Five Trends to Handle Increasing Network Complexity in 2021 and Beyond
Digital transformation initiatives across industries and new technologies are accelerating the need for increased bandwidth and service reliability. The global pandemic has changed business operations, requiring remote workers to have access to applications and services. Additionally, the influx of online commerce, IoT deployments, campus networks and the rollout of 5G are requiring telecom providers to invest in and expand their network operations.
Providers should take note of these five trends for dealing with these developments:
Mobile RAN Rollouts
The dramatic and widespread rise in remote work will intensify, pushing networks to the limits. Telecom providers will need to ramp up their investments in Mobile RAN rollouts, as the volume of employees working from home offices will likely represent the “new normal.” Adapting their network to accommodate this means swapping older technologies and rollout new ones capable of supporting higher bandwidth demands.
Digital Twin Goes Mainstream
The next wave of network and service demands will be driven by increasing NFV and IoT deployments and 5G rollouts with a totally new level of complexity. A digital twin, which is a digital replication, representation, or visualization of a real-world entity, can address the increased complexity these changes will bring. IDC projects that by 2022, 40 percent of IoT platform vendors will integrate simulation platforms, systems, and capabilities to create digital twins.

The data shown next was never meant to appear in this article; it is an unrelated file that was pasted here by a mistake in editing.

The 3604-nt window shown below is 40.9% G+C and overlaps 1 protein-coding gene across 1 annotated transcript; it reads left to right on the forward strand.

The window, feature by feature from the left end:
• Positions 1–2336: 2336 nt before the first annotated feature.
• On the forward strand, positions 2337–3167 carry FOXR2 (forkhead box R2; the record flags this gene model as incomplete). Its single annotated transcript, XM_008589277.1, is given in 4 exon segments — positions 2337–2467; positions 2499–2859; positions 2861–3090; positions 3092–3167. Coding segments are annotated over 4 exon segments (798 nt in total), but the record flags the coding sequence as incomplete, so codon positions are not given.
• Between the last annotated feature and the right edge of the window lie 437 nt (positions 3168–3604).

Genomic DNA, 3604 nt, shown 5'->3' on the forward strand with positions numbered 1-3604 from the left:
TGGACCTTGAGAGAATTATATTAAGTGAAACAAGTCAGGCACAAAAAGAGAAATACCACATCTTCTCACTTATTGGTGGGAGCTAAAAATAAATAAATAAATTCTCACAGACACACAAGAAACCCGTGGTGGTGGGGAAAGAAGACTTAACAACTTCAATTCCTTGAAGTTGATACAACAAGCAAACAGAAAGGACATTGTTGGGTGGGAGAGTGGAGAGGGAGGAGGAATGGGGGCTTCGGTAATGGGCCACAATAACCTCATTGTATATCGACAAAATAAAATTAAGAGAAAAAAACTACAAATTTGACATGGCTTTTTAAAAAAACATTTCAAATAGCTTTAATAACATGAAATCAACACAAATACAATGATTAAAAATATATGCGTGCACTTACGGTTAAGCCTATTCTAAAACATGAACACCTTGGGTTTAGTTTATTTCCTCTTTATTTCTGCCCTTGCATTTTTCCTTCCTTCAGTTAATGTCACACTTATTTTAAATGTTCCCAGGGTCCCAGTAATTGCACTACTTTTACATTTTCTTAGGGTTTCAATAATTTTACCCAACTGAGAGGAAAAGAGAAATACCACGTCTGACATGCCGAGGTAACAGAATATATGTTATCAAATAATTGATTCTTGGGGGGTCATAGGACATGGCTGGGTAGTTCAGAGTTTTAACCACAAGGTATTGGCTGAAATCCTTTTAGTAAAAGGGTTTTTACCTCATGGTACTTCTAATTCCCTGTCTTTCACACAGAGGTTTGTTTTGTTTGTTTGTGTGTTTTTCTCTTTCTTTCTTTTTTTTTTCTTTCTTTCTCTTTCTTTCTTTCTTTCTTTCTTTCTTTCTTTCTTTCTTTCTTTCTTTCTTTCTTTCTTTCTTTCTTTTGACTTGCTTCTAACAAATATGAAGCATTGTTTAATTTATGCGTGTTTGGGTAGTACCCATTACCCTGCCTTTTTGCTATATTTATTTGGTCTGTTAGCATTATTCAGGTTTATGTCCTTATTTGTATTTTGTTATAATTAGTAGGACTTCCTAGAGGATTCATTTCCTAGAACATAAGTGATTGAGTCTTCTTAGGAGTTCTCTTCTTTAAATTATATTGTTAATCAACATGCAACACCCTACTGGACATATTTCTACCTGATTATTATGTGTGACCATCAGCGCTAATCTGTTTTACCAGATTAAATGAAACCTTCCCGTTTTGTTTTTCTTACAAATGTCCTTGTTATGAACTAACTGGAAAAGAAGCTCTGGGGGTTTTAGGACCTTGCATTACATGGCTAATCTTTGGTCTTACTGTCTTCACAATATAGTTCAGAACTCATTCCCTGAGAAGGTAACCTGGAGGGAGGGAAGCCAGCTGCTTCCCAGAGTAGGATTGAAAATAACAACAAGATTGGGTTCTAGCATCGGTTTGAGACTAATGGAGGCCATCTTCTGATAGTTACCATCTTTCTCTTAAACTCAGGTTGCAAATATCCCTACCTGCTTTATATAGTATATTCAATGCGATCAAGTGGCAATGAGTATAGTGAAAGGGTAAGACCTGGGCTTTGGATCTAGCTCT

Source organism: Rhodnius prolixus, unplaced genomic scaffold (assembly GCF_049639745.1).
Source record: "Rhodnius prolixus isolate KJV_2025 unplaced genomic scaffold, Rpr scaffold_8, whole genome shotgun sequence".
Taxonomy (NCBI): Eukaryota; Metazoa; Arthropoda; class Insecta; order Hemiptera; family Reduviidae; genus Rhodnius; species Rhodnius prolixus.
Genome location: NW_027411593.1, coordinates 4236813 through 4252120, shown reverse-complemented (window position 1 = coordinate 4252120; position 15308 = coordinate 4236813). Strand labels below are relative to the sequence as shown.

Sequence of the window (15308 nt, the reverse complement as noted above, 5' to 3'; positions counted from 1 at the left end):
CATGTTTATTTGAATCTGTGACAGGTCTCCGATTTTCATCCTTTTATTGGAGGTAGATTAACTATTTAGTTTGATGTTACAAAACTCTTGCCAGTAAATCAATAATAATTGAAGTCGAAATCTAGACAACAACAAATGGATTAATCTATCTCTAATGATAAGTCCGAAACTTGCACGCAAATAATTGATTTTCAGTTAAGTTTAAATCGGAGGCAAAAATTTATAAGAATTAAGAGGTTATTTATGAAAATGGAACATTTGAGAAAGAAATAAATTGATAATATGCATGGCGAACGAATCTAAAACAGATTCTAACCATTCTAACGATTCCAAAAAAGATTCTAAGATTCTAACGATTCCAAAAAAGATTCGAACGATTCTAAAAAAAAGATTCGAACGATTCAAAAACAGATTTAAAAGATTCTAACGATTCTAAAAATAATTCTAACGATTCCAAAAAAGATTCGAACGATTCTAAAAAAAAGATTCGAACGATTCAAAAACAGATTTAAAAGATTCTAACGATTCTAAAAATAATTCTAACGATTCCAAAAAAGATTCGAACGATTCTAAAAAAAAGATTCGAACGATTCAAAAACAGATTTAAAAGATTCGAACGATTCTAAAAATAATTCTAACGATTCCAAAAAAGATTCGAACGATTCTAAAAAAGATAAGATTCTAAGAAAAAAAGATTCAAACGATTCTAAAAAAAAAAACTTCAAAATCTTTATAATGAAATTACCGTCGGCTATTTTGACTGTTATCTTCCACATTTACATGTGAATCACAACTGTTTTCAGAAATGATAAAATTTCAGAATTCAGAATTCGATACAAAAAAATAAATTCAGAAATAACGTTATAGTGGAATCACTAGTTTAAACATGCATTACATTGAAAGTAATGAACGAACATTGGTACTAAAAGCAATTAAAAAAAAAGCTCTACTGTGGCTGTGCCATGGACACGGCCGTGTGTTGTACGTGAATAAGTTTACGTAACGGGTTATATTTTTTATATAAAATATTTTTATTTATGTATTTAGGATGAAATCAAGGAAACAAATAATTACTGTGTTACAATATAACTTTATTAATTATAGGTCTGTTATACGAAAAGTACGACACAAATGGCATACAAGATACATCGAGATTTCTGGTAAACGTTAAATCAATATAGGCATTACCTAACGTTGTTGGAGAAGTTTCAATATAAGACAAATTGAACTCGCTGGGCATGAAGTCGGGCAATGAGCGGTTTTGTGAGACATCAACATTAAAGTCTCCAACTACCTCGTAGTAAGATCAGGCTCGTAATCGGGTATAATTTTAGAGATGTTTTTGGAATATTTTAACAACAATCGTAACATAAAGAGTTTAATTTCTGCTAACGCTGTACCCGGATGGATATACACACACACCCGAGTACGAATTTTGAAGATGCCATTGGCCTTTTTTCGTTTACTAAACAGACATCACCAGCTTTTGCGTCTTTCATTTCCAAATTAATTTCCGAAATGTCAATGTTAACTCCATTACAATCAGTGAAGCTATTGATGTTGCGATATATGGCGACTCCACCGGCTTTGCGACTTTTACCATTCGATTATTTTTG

Renewed Emphasis on Reconciliation Requirements
As digital twins are embraced, reconciliation is imperative. Synchronization between the digital twin and what it represents is important because a copy only has value if it is an exact replica. The best way to accomplish this is with a unified data model that documents and manages all infrastructure data, regardless of where it resides in the organization.
GIS Integrated Into Cable Management
GIS capabilities provide for easier, faster, and more reliable cable network infrastructure management. 5G requires new fiber rollouts, and bandwidth demands of business and residential customers will drive the need for location-based visualization and analysis of network resources. Integrating GIS capabilities into comprehensive cable and outside plant management systems can significantly improve deployment of complex, geographically dispersed networks.
Hybrid Infrastructure Management Takes Center Stage
The evolution to a hybrid digital infrastructure based on virtualized network functions (VNF) and the move to the customer edge is creating new demands placed on today’s data centers. Virtualization and edge data centers are key components driving the need for hybrid digital infrastructure management capabilities which include the orchestration of physical and virtual assets, logical connections, and dependencies – all managed holistically.
Read Bernd Pruessing’s full article in The Fast Mode.
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